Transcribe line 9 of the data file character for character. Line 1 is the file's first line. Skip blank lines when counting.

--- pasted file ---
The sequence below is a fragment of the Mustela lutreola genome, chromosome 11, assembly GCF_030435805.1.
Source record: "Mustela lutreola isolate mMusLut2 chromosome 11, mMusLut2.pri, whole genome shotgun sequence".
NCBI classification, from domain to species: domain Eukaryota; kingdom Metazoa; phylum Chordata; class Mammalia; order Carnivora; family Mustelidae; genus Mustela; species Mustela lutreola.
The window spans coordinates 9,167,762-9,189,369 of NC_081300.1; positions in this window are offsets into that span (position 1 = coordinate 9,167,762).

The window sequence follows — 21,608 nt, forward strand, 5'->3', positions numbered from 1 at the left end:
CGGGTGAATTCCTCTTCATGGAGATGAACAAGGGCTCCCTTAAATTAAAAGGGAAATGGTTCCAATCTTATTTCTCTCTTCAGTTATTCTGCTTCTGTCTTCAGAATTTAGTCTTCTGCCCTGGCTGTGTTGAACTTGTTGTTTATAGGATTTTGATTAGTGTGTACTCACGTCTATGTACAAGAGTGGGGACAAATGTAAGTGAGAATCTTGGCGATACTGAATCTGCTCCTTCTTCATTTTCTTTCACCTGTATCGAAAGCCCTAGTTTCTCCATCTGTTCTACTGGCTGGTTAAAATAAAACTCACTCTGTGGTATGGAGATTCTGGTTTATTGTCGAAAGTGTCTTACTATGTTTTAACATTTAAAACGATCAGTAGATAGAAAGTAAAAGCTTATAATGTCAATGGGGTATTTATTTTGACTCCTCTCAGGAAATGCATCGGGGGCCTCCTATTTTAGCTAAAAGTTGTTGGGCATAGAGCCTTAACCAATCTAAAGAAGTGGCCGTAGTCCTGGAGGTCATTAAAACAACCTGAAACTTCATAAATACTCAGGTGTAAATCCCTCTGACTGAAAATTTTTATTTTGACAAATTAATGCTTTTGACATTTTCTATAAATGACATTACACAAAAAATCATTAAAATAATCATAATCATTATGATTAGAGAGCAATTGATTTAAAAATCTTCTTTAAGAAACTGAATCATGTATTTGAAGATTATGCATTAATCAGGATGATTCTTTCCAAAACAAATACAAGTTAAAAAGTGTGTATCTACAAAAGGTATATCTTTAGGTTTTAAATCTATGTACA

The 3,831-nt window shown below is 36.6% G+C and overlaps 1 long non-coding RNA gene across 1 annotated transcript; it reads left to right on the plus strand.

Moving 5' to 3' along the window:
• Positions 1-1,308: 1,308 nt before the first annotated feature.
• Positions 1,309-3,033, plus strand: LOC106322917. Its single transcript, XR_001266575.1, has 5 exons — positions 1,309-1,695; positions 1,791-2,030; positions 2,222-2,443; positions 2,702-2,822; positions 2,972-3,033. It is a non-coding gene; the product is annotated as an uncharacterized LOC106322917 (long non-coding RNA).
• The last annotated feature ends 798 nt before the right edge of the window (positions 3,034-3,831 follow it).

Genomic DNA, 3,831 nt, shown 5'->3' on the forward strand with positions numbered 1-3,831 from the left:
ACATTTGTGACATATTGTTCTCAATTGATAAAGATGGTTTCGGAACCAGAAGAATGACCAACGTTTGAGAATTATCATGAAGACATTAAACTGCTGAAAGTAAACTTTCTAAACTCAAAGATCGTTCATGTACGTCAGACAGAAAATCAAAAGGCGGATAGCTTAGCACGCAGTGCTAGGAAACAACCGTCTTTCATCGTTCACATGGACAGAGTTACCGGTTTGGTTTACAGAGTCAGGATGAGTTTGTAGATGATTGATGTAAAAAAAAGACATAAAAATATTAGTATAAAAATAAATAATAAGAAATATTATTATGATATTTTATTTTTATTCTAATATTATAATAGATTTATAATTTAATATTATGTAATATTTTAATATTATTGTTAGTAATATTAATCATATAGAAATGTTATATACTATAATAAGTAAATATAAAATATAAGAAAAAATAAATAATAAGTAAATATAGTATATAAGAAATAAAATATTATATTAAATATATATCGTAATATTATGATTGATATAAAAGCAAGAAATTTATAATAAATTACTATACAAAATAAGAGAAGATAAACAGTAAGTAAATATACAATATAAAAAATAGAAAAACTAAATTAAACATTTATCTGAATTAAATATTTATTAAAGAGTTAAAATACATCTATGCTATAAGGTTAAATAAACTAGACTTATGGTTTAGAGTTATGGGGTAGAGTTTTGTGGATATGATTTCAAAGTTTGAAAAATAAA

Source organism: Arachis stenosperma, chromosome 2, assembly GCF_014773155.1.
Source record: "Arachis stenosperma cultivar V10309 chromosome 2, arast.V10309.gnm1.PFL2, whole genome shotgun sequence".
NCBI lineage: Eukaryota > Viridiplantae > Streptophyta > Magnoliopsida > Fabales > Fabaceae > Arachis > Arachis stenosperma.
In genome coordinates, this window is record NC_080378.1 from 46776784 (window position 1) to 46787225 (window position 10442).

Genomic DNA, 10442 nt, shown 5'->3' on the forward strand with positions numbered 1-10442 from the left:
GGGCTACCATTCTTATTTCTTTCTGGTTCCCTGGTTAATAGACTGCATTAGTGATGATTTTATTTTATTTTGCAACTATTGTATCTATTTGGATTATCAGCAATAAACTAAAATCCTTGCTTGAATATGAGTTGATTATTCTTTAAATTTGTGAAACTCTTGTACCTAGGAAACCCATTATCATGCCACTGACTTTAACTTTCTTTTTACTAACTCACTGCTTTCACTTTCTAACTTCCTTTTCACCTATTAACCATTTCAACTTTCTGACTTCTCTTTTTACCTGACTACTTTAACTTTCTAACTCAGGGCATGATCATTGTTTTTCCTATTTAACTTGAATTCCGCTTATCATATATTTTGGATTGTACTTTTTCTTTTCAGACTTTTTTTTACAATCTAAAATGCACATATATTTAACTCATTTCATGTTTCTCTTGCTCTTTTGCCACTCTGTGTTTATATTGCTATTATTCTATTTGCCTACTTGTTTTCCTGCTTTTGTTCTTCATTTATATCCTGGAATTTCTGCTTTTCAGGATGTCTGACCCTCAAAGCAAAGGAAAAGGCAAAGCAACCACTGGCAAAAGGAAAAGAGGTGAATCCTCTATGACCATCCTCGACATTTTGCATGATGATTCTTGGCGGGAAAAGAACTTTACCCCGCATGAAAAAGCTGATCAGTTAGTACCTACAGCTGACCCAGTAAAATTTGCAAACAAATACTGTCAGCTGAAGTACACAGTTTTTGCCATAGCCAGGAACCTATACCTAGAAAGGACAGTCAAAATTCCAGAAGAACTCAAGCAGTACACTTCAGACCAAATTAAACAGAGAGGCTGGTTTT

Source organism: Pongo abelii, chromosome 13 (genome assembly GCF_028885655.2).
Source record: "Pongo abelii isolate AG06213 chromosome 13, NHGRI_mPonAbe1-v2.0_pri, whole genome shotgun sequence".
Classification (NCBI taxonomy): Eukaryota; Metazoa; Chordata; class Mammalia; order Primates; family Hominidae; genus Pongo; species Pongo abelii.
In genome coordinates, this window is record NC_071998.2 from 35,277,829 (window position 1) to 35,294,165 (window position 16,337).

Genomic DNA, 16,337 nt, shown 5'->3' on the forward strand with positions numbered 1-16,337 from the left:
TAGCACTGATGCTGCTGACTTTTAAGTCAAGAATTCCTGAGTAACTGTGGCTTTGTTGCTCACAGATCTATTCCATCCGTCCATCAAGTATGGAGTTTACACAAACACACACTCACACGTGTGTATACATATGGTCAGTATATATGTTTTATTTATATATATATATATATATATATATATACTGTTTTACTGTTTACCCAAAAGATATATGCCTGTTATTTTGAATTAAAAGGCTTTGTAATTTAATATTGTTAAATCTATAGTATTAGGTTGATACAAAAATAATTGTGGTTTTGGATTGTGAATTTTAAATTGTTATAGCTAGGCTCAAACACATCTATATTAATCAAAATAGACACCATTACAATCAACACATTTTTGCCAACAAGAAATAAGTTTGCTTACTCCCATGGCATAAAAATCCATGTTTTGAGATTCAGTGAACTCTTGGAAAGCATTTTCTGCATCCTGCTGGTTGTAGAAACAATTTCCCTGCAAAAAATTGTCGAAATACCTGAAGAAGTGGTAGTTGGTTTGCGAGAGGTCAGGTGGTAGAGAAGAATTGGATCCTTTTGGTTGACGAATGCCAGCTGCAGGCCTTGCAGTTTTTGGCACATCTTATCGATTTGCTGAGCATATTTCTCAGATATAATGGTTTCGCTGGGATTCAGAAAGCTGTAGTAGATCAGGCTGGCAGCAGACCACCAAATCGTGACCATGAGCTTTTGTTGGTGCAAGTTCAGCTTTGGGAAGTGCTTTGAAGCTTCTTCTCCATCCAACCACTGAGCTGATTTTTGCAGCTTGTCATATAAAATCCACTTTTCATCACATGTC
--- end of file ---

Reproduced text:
• Positions 1-1,308: 1,308 nt before the first annotated feature.